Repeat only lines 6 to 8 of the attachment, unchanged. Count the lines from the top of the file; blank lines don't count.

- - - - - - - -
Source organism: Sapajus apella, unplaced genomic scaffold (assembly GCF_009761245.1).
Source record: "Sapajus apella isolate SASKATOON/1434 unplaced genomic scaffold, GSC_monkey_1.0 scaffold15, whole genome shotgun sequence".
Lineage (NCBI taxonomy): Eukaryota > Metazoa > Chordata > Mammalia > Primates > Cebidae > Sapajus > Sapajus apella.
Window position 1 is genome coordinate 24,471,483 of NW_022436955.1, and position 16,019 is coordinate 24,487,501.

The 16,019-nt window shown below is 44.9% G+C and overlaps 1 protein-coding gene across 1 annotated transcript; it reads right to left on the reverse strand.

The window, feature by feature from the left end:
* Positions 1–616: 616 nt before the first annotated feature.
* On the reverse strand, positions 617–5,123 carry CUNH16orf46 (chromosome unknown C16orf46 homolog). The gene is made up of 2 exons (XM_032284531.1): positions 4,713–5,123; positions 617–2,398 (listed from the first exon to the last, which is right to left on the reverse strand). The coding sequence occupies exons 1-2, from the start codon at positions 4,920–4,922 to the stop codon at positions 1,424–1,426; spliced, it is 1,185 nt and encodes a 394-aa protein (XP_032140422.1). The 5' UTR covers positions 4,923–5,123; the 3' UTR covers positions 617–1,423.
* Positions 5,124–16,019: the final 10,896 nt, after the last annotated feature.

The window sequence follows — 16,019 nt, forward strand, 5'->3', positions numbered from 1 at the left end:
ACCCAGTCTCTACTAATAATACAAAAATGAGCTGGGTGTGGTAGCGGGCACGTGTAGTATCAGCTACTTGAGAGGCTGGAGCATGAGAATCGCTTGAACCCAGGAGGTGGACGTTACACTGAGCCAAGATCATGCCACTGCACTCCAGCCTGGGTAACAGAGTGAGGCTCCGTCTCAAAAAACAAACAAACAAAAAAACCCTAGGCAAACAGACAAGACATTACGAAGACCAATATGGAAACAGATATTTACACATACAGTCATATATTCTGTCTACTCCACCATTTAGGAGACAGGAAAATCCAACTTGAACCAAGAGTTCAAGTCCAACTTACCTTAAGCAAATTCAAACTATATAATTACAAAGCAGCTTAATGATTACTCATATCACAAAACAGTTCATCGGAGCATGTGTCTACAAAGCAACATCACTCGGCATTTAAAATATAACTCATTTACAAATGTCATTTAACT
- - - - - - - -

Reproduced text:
The window, feature by feature from the left end:
* Positions 1–616: 616 nt before the first annotated feature.
* On the reverse strand, positions 617–5,123 carry CUNH16orf46 (chromosome unknown C16orf46 homolog). The gene is made up of 2 exons (XM_032284531.1): positions 4,713–5,123; positions 617–2,398 (listed from the first exon to the last, which is right to left on the reverse strand). The coding sequence occupies exons 1-2, from the start codon at positions 4,920–4,922 to the stop codon at positions 1,424–1,426; spliced, it is 1,185 nt and encodes a 394-aa protein (XP_032140422.1). The 5' UTR covers positions 4,923–5,123; the 3' UTR covers positions 617–1,423.